Course structure

The MA English Literature course is made up of one compulsory core module, two elective modules and a dissertation.

The core module – Critical Debates and Methods – helps you make the transition from undergraduate to graduate-level work. You’ll learn about the different approaches to theory and method in English studies.

Your two elective modules will be taken from a wide range of choices. These include Transatlantic Poetry, Victorian Childhood, Shakespeare and his Legacies, and the Romantic 'Nature' Writing.

For your Independent Study module, you’ll have the fantastic opportunity to explore an area of literature that interests you. You’ll design, research, and write a dissertation of up to 15,000 words. Each step of the way, you’ll be supported by an academic tutor who has specialist knowledge in your area.

The department also has several collaborative research communities. We support our postgraduate students with a programme of conferences, public events, and lectures.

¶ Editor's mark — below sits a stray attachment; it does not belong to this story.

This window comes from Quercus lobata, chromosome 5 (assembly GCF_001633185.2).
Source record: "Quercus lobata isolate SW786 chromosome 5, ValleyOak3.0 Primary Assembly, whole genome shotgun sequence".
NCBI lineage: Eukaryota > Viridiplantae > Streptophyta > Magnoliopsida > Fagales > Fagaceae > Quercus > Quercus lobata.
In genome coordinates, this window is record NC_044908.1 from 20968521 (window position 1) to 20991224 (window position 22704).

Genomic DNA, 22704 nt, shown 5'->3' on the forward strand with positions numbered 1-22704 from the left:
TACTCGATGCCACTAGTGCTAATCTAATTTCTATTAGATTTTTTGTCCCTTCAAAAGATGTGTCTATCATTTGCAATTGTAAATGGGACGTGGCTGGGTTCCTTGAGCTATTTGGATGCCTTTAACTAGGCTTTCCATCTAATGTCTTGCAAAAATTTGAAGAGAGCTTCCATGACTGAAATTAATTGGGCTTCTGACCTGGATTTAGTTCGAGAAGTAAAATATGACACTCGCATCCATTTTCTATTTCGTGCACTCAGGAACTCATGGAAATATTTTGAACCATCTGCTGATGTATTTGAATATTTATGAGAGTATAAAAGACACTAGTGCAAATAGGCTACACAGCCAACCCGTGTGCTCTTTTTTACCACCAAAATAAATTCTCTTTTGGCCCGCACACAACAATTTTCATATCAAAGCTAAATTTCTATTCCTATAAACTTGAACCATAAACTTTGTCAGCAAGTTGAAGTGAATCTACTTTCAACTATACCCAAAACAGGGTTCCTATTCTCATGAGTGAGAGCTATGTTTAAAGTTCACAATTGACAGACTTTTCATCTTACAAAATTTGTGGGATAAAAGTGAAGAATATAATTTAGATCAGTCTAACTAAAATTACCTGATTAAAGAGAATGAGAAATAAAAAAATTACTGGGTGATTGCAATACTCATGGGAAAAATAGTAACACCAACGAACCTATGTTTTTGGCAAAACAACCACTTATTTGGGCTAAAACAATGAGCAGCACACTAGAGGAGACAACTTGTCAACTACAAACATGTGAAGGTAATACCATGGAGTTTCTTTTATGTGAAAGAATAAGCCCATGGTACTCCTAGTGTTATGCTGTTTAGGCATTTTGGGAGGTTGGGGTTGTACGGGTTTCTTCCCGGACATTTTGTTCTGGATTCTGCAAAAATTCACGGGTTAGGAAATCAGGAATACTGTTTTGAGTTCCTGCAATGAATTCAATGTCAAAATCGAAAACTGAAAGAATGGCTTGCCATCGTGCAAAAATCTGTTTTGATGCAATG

Lecture theatre

Learning and teaching

On this course, you’ll learn through:

  • Small-group seminars
  • Collaborative workshops
  • Individual tutorials.

Your classes will take place in the evenings, with sessions often running from 6:30pm to 9:00pm.

As a full-time student your classes are on two evenings per week and you’ll spend 30 hours per week in independent study.

Or if you’re a part-time student, your class is on one evening per week and you’ll spend an extra 12-15 hours per week in independent study.


You’ll be assessed by written work and oral presentations. There are no exams.

Study modules

On the MA, you’ll take a total of four modules, including:

  • one compulsory core module
  • two elective modules
  • a dissertation.

Taught modules

Compulsory modules

  • Critical Debates and Methods

    This core module in advanced literary studies helps you make the transition from undergraduate to graduate-level work. You’ll learn about a variety of perspectives on theory and method in English studies, and you’ll acquire the advanced study skills needed to engage in independent research. You’ll also be trained in using electronic research resources.